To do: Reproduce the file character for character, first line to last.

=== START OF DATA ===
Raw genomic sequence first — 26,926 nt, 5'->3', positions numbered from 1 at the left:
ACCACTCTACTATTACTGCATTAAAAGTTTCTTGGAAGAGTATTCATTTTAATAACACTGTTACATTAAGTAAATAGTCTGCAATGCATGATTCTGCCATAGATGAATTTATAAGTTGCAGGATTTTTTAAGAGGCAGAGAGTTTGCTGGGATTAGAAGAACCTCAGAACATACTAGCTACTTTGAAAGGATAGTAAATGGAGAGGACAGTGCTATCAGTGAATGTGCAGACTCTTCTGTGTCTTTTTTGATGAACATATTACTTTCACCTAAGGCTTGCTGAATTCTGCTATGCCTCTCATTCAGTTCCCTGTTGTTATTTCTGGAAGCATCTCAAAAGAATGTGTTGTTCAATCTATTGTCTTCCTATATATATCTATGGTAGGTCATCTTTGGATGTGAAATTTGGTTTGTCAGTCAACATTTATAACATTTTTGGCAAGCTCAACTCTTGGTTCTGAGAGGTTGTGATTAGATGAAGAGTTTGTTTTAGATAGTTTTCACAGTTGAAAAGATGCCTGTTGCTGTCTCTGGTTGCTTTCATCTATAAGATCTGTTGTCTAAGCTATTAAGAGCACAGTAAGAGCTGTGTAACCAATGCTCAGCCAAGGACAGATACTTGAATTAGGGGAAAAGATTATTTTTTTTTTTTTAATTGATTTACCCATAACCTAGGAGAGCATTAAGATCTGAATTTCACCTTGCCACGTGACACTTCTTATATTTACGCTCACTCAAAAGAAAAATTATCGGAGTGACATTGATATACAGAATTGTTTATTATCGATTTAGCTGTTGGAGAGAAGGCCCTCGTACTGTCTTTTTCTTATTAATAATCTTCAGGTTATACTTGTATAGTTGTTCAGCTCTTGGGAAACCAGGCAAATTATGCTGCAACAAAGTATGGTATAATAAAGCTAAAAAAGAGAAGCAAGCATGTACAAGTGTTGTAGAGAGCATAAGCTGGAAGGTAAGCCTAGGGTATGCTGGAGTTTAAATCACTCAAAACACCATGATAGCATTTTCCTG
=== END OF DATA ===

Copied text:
Raw genomic sequence first — 26,926 nt, 5'->3', positions numbered from 1 at the left:
ACCACTCTACTATTACTGCATTAAAAGTTTCTTGGAAGAGTATTCATTTTAATAACACTGTTACATTAAGTAAATAGTCTGCAATGCATGATTCTGCCATAGATGAATTTATAAGTTGCAGGATTTTTTAAGAGGCAGAGAGTTTGCTGGGATTAGAAGAACCTCAGAACATACTAGCTACTTTGAAAGGATAGTAAATGGAGAGGACAGTGCTATCAGTGAATGTGCAGACTCTTCTGTGTCTTTTTTGATGAACATATTACTTTCACCTAAGGCTTGCTGAATTCTGCTATGCCTCTCATTCAGTTCCCTGTTGTTATTTCTGGAAGCATCTCAAAAGAATGTGTTGTTCAATCTATTGTCTTCCTATATATATCTATGGTAGGTCATCTTTGGATGTGAAATTTGGTTTGTCAGTCAACATTTATAACATTTTTGGCAAGCTCAACTCTTGGTTCTGAGAGGTTGTGATTAGATGAAGAGTTTGTTTTAGATAGTTTTCACAGTTGAAAAGATGCCTGTTGCTGTCTCTGGTTGCTTTCATCTATAAGATCTGTTGTCTAAGCTATTAAGAGCACAGTAAGAGCTGTGTAACCAATGCTCAGCCAAGGACAGATACTTGAATTAGGGGAAAAGATTATTTTTTTTTTTTTAATTGATTTACCCATAACCTAGGAGAGCATTAAGATCTGAATTTCACCTTGCCACGTGACACTTCTTATATTTACGCTCACTCAAAAGAAAAATTATCGGAGTGACATTGATATACAGAATTGTTTATTATCGATTTAGCTGTTGGAGAGAAGGCCCTCGTACTGTCTTTTTCTTATTAATAATCTTCAGGTTATACTTGTATAGTTGTTCAGCTCTTGGGAAACCAGGCAAATTATGCTGCAACAAAGTATGGTATAATAAAGCTAAAAAAGAGAAGCAAGCATGTACAAGTGTTGTAGAGAGCATAAGCTGGAAGGTAAGCCTAGGGTATGCTGGAGTTTAAATCACTCAAAACACCATGATAGCATTTTCCTG